Fertility treatment is the latest form of healthcare to populate the market for digital applications. We look at three companies that are looking to carve out a bespoke niche for themselves in what is becoming a busy space.
In 2019, almost 53,000 patients had around 69,000 fresh and frozen in vitro fertilisation (IVF) cycles and around 5,700 donor sperm insemination (DI) cycles at licensed fertility clinics in the UK, according to Human Fertilisation and Embryology Authority figures from 2021. IVF birth rates in 2019 were three times higher than in 1991.
Yet, while the technology may have improved over the past three decades, treatment is an arduous process as is the stress of trying to get an accurate diagnosis for unexplained infertility. Meanwhile, rates of successful pregnancy remain low, despite the advances. At least one of the companies we approached is hoping to improve diagnostics to make it easier to pinpoint fertility problems. Others are looking to create some transparency for the treatment process. And the leaders of these companies all feel a personal connection to the technology they have developed.
Diagnosing issues before treatment
For Dr Helen O’Neill, a researcher for 15 years who is both a Lecturer in reproductive and molecular genetics at University College London and CEO and founder of Hertility, the decision to set up her company was based on a decidedly personal motivation. The catalyst came from years of running her own research group and realising that while technology was allowing scientists to examine reproductive genetics in granular detail, the average woman had no insight into her own hormones and physiology.
“I was lecturing about pretty dire statistics and the sheer prevalence of reproductive conditions, and you can’t help wondering, is this going to be me?” she says.
O’Neill believes identifying the reasons some couples fail to conceive is a question of having the right data to make a reasonable start, so she set out to develop a way of allowing all women to have a comprehensive insight into their own fertility, potentially years before they are ready to start families.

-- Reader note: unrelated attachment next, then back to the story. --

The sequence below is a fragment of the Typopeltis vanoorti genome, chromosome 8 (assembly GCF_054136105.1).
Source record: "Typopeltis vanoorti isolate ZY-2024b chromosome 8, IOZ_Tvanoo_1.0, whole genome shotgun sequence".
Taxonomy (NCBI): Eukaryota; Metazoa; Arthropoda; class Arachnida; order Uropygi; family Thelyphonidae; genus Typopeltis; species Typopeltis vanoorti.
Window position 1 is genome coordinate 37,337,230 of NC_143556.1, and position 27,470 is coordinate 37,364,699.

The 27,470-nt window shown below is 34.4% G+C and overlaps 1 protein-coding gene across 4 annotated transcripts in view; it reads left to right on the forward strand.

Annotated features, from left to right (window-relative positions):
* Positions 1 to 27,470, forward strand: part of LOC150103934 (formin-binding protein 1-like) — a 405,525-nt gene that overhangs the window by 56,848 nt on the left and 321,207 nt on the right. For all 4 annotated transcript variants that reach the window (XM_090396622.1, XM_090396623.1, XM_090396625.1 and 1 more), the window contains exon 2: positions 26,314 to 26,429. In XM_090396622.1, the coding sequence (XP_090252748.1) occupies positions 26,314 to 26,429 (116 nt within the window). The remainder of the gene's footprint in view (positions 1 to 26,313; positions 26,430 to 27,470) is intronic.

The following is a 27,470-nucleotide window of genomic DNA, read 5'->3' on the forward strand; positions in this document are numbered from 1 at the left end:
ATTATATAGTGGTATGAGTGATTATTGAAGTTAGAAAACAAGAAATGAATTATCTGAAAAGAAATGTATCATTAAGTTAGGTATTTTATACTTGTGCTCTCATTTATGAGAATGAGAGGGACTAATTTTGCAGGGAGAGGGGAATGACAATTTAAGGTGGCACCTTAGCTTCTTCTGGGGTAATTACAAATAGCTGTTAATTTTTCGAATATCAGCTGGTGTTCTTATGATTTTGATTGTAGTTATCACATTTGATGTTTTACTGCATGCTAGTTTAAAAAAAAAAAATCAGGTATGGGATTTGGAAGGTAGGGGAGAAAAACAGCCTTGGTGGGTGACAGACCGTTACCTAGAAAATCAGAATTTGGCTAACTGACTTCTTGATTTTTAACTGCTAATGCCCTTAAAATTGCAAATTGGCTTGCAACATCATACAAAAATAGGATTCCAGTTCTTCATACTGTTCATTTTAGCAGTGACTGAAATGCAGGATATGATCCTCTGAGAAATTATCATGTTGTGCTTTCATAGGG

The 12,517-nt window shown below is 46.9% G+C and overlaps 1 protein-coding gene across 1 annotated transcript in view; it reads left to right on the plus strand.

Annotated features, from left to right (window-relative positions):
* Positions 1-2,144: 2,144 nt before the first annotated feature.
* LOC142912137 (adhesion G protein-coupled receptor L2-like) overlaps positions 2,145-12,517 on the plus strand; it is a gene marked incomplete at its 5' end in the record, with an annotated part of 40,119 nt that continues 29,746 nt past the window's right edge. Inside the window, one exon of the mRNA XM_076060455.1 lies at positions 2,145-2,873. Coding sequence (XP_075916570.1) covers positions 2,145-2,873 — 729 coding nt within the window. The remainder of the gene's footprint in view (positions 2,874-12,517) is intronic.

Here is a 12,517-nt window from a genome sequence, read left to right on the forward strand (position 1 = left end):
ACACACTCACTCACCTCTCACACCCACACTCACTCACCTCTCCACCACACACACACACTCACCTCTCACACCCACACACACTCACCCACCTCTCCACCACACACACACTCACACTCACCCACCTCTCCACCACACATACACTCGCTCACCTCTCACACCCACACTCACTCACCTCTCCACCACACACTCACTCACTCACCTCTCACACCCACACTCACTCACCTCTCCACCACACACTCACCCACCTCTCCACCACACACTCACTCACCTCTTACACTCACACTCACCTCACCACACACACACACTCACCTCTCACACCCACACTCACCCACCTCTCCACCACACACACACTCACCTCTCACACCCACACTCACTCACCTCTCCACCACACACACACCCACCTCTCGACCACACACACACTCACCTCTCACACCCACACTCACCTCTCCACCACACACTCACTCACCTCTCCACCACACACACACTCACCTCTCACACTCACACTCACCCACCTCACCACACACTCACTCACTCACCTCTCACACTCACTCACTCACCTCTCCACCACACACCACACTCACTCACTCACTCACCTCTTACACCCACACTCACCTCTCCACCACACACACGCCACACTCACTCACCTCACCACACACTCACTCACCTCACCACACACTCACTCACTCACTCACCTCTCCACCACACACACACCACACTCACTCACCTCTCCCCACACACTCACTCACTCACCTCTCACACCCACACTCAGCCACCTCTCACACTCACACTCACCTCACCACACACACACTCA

With up to one in six couples experiencing infertility, O’Neill said she was motivated by her experience of looking to build a clinical trial to test a predictive algorithm of a patient’s risk factors for a range of conditions – from recurrent miscarriage to Polycystic ovary syndrome (PCOS) – and by the realisation that current clinical practice was based on such poor data sets. Hertility got ethics approval for a trial of the algorithm just before the pandemic shut everything down.
“We put together a website and converted everything online,” O’Neill recalls. In a short time, the company had 7000 women registered to participate in the clinical trial, filling out a detailed medical assessment and taking a home blood test that was mailed to them. The results built out the predictive algorithm, which can screen for 18 of the most common conditions related to gynaecology and fertility issues. The first part of the algorithm is based on the health information, and on self-reported symptoms, while the blood result adds hormonal markers that help the algorithm provide 54,000 different clinical scenarios based on millions of data points.
“Because of the insidious nature of symptoms relating to menstrual health, many people will not realise these are symptoms of hormonal imbalance,” she said. “It’s hard to extrapolate the impact of hormonal imbalances versus lifestyle behaviours.” With 272,000 woman who have done the Hertility assessment, the company has data on the prevalence of diagnosis and symptoms. And because everything is online, via a digital interface, participants are more likely to be honest in the assessment about drinking or drug habits than they might be with a consultant they are seeing as they try to conceive.
Hertility has a dual function: fertility knowledge for those not yet ready to start families, so any issues can be addressed in good time, and advice and assistance for those actively trying to conceive. “We use the health assessment both to engage and educate people and reassure them that they are not alone.”
Optimising personal data
Making personal data more useful and transparent for patients and clinicians to improve the chances of success is a focus for another fertility start-up, Fairtility. Fairtility’s main solution is CHLOE (Cultivating Human Life through Optimal Embryos), an AI-based decision support tool designed to improve outcomes for clinicians and their patients on the reproductive journey. Fairtility does this through its “transparent AI,” noting that transparency is critical when AI intersects with human life.